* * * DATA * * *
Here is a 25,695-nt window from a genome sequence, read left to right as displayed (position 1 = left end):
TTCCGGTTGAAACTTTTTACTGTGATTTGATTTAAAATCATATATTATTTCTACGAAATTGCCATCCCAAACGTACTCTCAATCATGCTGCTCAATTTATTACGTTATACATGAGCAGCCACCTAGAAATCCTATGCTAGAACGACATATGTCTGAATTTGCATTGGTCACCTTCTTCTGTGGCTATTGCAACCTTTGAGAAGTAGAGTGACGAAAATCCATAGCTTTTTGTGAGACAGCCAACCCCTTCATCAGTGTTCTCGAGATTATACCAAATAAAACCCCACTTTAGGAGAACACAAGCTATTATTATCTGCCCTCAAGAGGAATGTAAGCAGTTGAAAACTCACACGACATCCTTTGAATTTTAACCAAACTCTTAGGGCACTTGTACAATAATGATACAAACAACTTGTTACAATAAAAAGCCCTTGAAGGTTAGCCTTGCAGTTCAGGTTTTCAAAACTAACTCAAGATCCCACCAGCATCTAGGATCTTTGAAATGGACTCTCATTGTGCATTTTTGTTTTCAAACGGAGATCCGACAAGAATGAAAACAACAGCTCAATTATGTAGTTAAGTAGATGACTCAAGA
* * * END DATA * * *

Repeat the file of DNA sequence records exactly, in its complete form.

Here is a 25,695-nt window from a genome sequence, read left to right as displayed (position 1 = left end):
TTCCGGTTGAAACTTTTTACTGTGATTTGATTTAAAATCATATATTATTTCTACGAAATTGCCATCCCAAACGTACTCTCAATCATGCTGCTCAATTTATTACGTTATACATGAGCAGCCACCTAGAAATCCTATGCTAGAACGACATATGTCTGAATTTGCATTGGTCACCTTCTTCTGTGGCTATTGCAACCTTTGAGAAGTAGAGTGACGAAAATCCATAGCTTTTTGTGAGACAGCCAACCCCTTCATCAGTGTTCTCGAGATTATACCAAATAAAACCCCACTTTAGGAGAACACAAGCTATTATTATCTGCCCTCAAGAGGAATGTAAGCAGTTGAAAACTCACACGACATCCTTTGAATTTTAACCAAACTCTTAGGGCACTTGTACAATAATGATACAAACAACTTGTTACAATAAAAAGCCCTTGAAGGTTAGCCTTGCAGTTCAGGTTTTCAAAACTAACTCAAGATCCCACCAGCATCTAGGATCTTTGAAATGGACTCTCATTGTGCATTTTTGTTTTCAAACGGAGATCCGACAAGAATGAAAACAACAGCTCAATTATGTAGTTAAGTAGATGACTCAAGA